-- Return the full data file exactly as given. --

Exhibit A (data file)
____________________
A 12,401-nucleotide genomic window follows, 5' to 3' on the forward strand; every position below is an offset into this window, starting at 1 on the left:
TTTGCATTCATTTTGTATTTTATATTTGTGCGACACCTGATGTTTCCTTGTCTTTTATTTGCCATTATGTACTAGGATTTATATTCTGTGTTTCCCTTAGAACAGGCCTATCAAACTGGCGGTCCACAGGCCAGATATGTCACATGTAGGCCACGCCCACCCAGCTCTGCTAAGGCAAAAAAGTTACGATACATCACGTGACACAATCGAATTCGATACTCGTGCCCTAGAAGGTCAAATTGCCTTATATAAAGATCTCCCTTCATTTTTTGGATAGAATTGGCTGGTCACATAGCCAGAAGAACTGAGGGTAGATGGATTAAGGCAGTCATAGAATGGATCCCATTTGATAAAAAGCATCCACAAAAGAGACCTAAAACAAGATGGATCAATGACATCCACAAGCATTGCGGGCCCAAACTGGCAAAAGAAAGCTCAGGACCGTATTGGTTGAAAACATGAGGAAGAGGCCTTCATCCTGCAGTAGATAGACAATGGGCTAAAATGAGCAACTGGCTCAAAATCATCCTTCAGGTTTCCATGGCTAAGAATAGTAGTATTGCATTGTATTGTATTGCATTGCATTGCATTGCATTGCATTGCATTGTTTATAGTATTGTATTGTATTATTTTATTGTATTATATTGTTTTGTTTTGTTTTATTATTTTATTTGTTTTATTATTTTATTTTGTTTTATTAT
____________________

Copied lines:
A 12,401-nucleotide genomic window follows, 5' to 3' on the forward strand; every position below is an offset into this window, starting at 1 on the left:
TTTGCATTCATTTTGTATTTTATATTTGTGCGACACCTGATGTTTCCTTGTCTTTTATTTGCCATTATGTACTAGGATTTATATTCTGTGTTTCCCTTAGAACAGGCCTATCAAACTGGCGGTCCACAGGCCAGATATGTCACATGTAGGCCACGCCCACCCAGCTCTGCTAAGGCAAAAAAGTTACGATACATCACGTGACACAATCGAATTCGATACTCGTGCCCTAGAAGGTCAAATTGCCTTATATAAAGATCTCCCTTCATTTTTTGGATAGAATTGGCTGGTCACATAGCCAGAAGAACTGAGGGTAGATGGATTAAGGCAGTCATAGAATGGATCCCATTTGATAAAAAGCATCCACAAAAGAGACCTAAAACAAGATGGATCAATGACATCCACAAGCATTGCGGGCCCAAACTGGCAAAAGAAAGCTCAGGACCGTATTGGTTGAAAACATGAGGAAGAGGCCTTCATCCTGCAGTAGATAGACAATGGGCTAAAATGAGCAACTGGCTCAAAATCATCCTTCAGGTTTCCATGGCTAAGAATAGTAGTATTGCATTGTATTGTATTGCATTGCATTGCATTGCATTGCATTGCATTGTTTATAGTATTGTATTGTATTATTTTATTGTATTATATTGTTTTGTTTTGTTTTATTATTTTATTTGTTTTATTATTTTATTTTGTTTTATTAT